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Toxicol Sci. 2004 Nov;82(1):170-82. Epub 2004 Aug 13.

Activation of mouse and human peroxisome proliferator-activated receptors (PPARs) by phthalate monoesters.

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  • 1Department of Veterinary Science and The Center for Molecular Toxicology and Carcinogenesis, The Pennsylvania State University, University Park, PA 16802, USA.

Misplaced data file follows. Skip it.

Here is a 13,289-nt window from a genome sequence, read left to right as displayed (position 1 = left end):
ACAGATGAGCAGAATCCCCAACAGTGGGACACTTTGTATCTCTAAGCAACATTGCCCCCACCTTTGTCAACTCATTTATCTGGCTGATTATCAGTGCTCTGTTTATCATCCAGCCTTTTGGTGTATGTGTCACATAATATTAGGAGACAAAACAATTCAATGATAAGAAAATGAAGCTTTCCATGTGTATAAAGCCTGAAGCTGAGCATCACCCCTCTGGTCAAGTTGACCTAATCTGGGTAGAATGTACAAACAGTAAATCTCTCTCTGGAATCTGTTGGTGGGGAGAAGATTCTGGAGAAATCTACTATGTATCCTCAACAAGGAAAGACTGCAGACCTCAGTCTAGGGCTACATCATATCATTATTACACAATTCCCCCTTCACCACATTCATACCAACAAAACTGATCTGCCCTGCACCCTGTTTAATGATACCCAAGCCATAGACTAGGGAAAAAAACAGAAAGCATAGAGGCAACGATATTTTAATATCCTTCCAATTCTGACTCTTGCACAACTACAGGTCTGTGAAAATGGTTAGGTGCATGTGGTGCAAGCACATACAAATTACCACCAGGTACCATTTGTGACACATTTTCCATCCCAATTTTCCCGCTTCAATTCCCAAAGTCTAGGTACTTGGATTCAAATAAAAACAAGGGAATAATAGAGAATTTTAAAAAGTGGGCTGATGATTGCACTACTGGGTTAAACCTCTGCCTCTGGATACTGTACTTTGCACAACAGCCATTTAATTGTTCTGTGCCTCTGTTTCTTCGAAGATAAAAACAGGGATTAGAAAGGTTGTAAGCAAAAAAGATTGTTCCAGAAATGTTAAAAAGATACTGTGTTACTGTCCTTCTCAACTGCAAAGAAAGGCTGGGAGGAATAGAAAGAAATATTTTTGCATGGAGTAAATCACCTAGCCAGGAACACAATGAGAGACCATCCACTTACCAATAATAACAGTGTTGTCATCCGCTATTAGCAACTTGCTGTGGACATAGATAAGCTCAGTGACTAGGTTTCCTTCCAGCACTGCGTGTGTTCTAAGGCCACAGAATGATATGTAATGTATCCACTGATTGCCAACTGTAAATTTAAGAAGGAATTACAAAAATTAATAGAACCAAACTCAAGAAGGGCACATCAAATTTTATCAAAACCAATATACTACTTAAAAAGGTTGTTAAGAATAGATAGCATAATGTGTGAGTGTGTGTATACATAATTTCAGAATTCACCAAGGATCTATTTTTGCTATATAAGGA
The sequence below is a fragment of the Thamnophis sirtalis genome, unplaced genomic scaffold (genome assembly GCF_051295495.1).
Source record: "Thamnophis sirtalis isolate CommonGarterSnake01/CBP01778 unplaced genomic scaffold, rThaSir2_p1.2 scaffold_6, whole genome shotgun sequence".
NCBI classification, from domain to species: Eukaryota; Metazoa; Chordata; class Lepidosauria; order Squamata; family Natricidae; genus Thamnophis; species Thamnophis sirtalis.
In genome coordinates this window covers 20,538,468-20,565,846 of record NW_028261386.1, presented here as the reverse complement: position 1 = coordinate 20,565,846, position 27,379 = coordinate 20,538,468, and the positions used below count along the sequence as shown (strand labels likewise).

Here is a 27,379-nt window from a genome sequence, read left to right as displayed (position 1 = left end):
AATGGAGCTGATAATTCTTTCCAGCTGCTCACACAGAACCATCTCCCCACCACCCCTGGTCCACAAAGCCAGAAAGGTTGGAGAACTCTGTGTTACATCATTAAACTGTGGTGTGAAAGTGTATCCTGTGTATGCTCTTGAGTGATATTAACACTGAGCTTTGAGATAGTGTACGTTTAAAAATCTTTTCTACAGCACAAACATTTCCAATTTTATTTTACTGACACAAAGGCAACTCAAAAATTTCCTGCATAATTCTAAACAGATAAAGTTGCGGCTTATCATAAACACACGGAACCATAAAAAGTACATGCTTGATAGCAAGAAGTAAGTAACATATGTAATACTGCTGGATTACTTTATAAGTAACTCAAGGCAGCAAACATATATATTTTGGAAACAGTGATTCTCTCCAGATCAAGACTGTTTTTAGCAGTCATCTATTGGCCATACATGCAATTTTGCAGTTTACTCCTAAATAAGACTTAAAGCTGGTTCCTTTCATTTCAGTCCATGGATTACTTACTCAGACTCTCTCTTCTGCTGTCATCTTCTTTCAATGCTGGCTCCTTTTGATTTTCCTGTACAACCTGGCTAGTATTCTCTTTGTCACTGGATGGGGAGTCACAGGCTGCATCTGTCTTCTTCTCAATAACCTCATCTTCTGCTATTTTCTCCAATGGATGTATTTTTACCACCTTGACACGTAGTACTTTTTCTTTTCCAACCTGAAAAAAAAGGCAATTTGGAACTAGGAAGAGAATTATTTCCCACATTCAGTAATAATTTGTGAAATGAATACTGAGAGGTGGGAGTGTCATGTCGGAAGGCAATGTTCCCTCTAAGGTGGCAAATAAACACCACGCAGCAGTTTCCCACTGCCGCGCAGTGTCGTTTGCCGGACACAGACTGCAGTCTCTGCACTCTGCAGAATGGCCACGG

Administration of phthalates is known to cause toxicity and liver cancer in rodents through the activation of peroxisome proliferator-activated receptors (PPARs), and the monoesters appear to be the active metabolites that function as ligands of PPARs. There is evidence that PPARs exhibit significant species differences in response to ligand activation. In this study, the activation of mouse and human PPARalpha, PPARbeta, and PPARgamma by a broad class of phthalate monoesters was investigated using a trans-activation assay, functional analysis of PPARalpha target gene expression, and a PPARgamma-mediated differentiation assay. These studies demonstrated a range in the ability of various phthalate monoesters to activate PPARalpha, with the mouse PPARalpha generally being activated at lower concentrations and exhibiting a greater response than human PPARalpha. Similarly, a range in the trans-activation of mouse PPARbeta by phthalate monoesters was also observed, but this effect was not found with human PPARbeta. A number of phthalate monoesters activated both mouse and human PPARgamma, with similar sensitivity being exhibited by both receptors. These studies show that the potency and efficacy of phthalate monoesters for the activation of PPARalpha and PPARgamma increase with increasing side-chain length. These studies also show that mouse PPARalpha and PPARbeta are generally activated at lower concentrations of phthalate monoesters than human PPARalpha and PPARbeta, and that both mouse and human PPARgamma exhibit similar sensitivity to phthalate monoesters. Lastly, there is a good relationship between the relative ability of phthalate monoesters to trans-activate PPARalpha and PPARgamma, and the relative induction of PPARalpha target gene mRNA and PPARgamma-mediated adipocyte differentiation, respectively.

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